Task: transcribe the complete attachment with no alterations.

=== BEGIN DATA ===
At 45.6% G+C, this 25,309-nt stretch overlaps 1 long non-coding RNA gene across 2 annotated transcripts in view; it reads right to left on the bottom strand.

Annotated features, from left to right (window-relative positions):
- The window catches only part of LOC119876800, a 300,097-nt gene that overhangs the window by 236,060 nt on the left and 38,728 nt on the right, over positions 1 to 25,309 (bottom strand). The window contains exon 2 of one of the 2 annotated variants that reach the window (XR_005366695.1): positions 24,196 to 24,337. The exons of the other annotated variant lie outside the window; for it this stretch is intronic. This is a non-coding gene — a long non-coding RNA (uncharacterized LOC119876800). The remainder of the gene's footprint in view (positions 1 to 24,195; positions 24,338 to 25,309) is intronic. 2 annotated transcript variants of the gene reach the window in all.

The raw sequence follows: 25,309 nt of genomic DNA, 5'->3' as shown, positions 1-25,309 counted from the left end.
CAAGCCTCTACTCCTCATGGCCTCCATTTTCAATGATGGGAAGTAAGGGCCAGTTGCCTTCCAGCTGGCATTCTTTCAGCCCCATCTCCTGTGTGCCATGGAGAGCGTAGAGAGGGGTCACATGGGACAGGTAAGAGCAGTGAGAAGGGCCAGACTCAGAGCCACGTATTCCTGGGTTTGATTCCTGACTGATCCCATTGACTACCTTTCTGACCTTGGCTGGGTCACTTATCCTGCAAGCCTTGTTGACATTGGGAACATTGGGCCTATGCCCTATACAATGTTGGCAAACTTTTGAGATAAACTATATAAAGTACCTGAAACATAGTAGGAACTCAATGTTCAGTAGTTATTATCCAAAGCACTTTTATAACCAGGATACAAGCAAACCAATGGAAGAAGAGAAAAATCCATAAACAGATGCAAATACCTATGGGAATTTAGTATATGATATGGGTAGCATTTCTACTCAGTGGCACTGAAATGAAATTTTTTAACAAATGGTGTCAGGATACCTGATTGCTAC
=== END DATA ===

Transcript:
At 45.6% G+C, this 25,309-nt stretch overlaps 1 long non-coding RNA gene across 2 annotated transcripts in view; it reads right to left on the bottom strand.

Annotated features, from left to right (window-relative positions):
- The window catches only part of LOC119876800, a 300,097-nt gene that overhangs the window by 236,060 nt on the left and 38,728 nt on the right, over positions 1 to 25,309 (bottom strand). The window contains exon 2 of one of the 2 annotated variants that reach the window (XR_005366695.1): positions 24,196 to 24,337. The exons of the other annotated variant lie outside the window; for it this stretch is intronic. This is a non-coding gene — a long non-coding RNA (uncharacterized LOC119876800). The remainder of the gene's footprint in view (positions 1 to 24,195; positions 24,338 to 25,309) is intronic. 2 annotated transcript variants of the gene reach the window in all.

The raw sequence follows: 25,309 nt of genomic DNA, 5'->3' as shown, positions 1-25,309 counted from the left end.
CAAGCCTCTACTCCTCATGGCCTCCATTTTCAATGATGGGAAGTAAGGGCCAGTTGCCTTCCAGCTGGCATTCTTTCAGCCCCATCTCCTGTGTGCCATGGAGAGCGTAGAGAGGGGTCACATGGGACAGGTAAGAGCAGTGAGAAGGGCCAGACTCAGAGCCACGTATTCCTGGGTTTGATTCCTGACTGATCCCATTGACTACCTTTCTGACCTTGGCTGGGTCACTTATCCTGCAAGCCTTGTTGACATTGGGAACATTGGGCCTATGCCCTATACAATGTTGGCAAACTTTTGAGATAAACTATATAAAGTACCTGAAACATAGTAGGAACTCAATGTTCAGTAGTTATTATCCAAAGCACTTTTATAACCAGGATACAAGCAAACCAATGGAAGAAGAGAAAAATCCATAAACAGATGCAAATACCTATGGGAATTTAGTATATGATATGGGTAGCATTTCTACTCAGTGGCACTGAAATGAAATTTTTTAACAAATGGTGTCAGGATACCTGATTGCTAC